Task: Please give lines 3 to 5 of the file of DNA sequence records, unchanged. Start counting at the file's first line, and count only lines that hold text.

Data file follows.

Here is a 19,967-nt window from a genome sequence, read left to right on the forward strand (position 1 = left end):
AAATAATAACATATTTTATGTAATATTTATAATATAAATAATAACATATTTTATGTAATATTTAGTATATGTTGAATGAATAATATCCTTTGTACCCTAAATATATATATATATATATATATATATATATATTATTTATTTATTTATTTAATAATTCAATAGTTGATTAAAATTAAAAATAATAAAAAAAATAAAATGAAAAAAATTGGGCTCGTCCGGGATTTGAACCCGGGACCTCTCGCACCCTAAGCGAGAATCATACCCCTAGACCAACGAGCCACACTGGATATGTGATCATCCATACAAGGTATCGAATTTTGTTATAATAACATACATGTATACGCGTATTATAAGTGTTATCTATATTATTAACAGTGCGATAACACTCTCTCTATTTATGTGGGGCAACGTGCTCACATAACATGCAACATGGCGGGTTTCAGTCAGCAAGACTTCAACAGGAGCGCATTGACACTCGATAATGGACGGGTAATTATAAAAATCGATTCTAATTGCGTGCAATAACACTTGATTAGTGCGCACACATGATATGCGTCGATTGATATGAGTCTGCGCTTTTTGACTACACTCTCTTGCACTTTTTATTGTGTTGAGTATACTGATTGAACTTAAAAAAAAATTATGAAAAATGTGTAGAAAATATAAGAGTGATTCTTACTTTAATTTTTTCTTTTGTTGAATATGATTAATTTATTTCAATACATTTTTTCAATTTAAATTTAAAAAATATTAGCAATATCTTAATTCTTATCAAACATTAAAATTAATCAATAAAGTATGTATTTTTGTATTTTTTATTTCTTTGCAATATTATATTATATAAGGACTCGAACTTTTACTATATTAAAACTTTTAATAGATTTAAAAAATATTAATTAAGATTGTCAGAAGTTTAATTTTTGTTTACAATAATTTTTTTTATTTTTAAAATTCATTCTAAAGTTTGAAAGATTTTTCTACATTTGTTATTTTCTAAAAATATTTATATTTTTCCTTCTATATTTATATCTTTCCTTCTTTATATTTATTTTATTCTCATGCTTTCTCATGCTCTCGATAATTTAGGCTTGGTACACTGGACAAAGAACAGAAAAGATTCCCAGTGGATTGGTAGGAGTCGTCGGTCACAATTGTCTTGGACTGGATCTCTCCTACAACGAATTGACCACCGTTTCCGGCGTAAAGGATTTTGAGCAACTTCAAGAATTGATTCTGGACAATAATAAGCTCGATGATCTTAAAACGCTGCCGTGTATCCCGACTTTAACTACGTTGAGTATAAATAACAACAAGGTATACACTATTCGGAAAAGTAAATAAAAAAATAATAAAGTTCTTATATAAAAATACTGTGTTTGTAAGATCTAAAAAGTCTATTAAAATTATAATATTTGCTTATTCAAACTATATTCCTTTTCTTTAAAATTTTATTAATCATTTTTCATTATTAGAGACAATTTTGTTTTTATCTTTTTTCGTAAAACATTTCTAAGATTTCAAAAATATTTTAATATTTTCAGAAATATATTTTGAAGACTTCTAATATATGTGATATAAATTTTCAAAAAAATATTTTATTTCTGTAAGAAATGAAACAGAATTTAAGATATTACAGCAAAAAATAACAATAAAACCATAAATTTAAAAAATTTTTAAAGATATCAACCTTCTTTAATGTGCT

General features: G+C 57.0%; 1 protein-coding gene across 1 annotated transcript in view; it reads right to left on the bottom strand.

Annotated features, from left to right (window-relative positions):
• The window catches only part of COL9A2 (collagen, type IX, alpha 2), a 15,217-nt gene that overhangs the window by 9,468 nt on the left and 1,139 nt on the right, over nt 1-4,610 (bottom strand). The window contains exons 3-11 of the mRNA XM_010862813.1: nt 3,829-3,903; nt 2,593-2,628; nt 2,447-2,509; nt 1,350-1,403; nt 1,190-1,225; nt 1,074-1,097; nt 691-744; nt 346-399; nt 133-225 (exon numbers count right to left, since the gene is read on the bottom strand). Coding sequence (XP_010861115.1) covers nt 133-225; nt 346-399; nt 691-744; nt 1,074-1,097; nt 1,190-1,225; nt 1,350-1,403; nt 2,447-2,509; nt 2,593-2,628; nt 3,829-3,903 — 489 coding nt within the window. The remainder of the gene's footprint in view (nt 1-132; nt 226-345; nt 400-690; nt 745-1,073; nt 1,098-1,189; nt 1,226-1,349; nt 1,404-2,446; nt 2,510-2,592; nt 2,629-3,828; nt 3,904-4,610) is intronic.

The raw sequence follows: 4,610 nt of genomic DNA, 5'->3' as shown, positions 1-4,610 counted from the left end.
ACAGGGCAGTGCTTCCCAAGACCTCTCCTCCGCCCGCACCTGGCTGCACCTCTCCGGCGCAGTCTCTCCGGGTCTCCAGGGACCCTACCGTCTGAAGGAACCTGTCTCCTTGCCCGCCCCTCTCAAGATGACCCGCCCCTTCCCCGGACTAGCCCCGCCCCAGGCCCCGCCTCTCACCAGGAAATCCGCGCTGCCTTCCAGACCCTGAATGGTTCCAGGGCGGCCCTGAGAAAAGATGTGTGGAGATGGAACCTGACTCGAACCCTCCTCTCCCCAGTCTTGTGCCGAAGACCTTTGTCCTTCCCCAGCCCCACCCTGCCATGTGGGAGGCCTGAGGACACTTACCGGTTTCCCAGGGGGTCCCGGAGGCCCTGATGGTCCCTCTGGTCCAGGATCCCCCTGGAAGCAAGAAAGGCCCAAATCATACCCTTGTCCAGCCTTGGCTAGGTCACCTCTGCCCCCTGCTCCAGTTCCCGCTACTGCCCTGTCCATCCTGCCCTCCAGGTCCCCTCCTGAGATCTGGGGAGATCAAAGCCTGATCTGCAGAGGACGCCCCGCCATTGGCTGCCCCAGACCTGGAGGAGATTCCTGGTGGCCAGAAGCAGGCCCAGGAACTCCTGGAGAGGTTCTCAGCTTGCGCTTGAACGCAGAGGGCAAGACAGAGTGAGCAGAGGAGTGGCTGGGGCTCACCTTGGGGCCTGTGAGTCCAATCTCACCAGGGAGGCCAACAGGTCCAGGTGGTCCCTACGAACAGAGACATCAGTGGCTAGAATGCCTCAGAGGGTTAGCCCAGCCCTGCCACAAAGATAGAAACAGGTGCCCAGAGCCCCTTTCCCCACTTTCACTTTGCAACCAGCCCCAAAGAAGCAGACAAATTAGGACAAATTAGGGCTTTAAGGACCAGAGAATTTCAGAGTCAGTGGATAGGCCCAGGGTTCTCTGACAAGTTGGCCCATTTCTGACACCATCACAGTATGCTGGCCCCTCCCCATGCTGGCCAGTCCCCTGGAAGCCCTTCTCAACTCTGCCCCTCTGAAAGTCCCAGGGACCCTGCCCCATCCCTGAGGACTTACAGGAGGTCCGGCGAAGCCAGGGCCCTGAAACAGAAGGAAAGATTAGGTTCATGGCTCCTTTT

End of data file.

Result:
General features: G+C 57.0%; 1 protein-coding gene across 1 annotated transcript in view; it reads right to left on the bottom strand.

Annotated features, from left to right (window-relative positions):
• The window catches only part of COL9A2 (collagen, type IX, alpha 2), a 15,217-nt gene that overhangs the window by 9,468 nt on the left and 1,139 nt on the right, over nt 1-4,610 (bottom strand). The window contains exons 3-11 of the mRNA XM_010862813.1: nt 3,829-3,903; nt 2,593-2,628; nt 2,447-2,509; nt 1,350-1,403; nt 1,190-1,225; nt 1,074-1,097; nt 691-744; nt 346-399; nt 133-225 (exon numbers count right to left, since the gene is read on the bottom strand). Coding sequence (XP_010861115.1) covers nt 133-225; nt 346-399; nt 691-744; nt 1,074-1,097; nt 1,190-1,225; nt 1,350-1,403; nt 2,447-2,509; nt 2,593-2,628; nt 3,829-3,903 — 489 coding nt within the window. The remainder of the gene's footprint in view (nt 1-132; nt 226-345; nt 400-690; nt 745-1,073; nt 1,098-1,189; nt 1,226-1,349; nt 1,404-2,446; nt 2,510-2,592; nt 2,629-3,828; nt 3,904-4,610) is intronic.